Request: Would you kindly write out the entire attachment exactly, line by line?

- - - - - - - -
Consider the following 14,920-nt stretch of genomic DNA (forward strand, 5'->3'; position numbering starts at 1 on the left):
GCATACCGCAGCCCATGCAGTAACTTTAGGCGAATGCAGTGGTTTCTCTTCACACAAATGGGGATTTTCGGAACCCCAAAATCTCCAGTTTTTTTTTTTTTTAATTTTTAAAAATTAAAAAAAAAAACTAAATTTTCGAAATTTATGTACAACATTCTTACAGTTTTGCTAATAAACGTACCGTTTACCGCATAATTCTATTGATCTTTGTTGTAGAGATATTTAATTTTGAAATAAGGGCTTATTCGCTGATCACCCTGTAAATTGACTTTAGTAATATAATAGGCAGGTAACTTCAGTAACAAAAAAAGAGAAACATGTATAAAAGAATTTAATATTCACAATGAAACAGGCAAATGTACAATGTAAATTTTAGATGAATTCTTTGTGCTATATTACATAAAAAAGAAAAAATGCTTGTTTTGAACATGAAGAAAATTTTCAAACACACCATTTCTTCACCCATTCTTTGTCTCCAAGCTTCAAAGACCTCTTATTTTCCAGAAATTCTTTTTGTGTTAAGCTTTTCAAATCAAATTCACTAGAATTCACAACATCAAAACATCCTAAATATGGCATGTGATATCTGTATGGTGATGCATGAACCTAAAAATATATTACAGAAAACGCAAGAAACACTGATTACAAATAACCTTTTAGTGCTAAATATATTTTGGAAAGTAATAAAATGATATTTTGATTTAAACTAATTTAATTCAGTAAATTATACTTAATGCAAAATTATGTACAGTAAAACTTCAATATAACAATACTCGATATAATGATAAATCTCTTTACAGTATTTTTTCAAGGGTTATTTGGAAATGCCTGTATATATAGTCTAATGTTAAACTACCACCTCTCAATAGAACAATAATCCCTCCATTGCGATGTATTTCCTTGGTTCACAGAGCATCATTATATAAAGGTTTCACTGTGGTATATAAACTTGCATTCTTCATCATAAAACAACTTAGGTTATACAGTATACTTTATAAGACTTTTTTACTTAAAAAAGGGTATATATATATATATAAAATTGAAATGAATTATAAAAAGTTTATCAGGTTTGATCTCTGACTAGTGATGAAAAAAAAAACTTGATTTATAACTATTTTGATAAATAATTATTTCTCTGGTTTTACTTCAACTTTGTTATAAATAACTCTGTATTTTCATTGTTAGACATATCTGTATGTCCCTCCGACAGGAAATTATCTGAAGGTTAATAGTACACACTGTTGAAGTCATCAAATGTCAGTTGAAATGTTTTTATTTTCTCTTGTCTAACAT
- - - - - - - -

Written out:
Consider the following 14,920-nt stretch of genomic DNA (forward strand, 5'->3'; position numbering starts at 1 on the left):
GCATACCGCAGCCCATGCAGTAACTTTAGGCGAATGCAGTGGTTTCTCTTCACACAAATGGGGATTTTCGGAACCCCAAAATCTCCAGTTTTTTTTTTTTTTAATTTTTAAAAATTAAAAAAAAAAACTAAATTTTCGAAATTTATGTACAACATTCTTACAGTTTTGCTAATAAACGTACCGTTTACCGCATAATTCTATTGATCTTTGTTGTAGAGATATTTAATTTTGAAATAAGGGCTTATTCGCTGATCACCCTGTAAATTGACTTTAGTAATATAATAGGCAGGTAACTTCAGTAACAAAAAAAGAGAAACATGTATAAAAGAATTTAATATTCACAATGAAACAGGCAAATGTACAATGTAAATTTTAGATGAATTCTTTGTGCTATATTACATAAAAAAGAAAAAATGCTTGTTTTGAACATGAAGAAAATTTTCAAACACACCATTTCTTCACCCATTCTTTGTCTCCAAGCTTCAAAGACCTCTTATTTTCCAGAAATTCTTTTTGTGTTAAGCTTTTCAAATCAAATTCACTAGAATTCACAACATCAAAACATCCTAAATATGGCATGTGATATCTGTATGGTGATGCATGAACCTAAAAATATATTACAGAAAACGCAAGAAACACTGATTACAAATAACCTTTTAGTGCTAAATATATTTTGGAAAGTAATAAAATGATATTTTGATTTAAACTAATTTAATTCAGTAAATTATACTTAATGCAAAATTATGTACAGTAAAACTTCAATATAACAATACTCGATATAATGATAAATCTCTTTACAGTATTTTTTCAAGGGTTATTTGGAAATGCCTGTATATATAGTCTAATGTTAAACTACCACCTCTCAATAGAACAATAATCCCTCCATTGCGATGTATTTCCTTGGTTCACAGAGCATCATTATATAAAGGTTTCACTGTGGTATATAAACTTGCATTCTTCATCATAAAACAACTTAGGTTATACAGTATACTTTATAAGACTTTTTTACTTAAAAAAGGGTATATATATATATATAAAATTGAAATGAATTATAAAAAGTTTATCAGGTTTGATCTCTGACTAGTGATGAAAAAAAAAACTTGATTTATAACTATTTTGATAAATAATTATTTCTCTGGTTTTACTTCAACTTTGTTATAAATAACTCTGTATTTTCATTGTTAGACATATCTGTATGTCCCTCCGACAGGAAATTATCTGAAGGTTAATAGTACACACTGTTGAAGTCATCAAATGTCAGTTGAAATGTTTTTATTTTCTCTTGTCTAACAT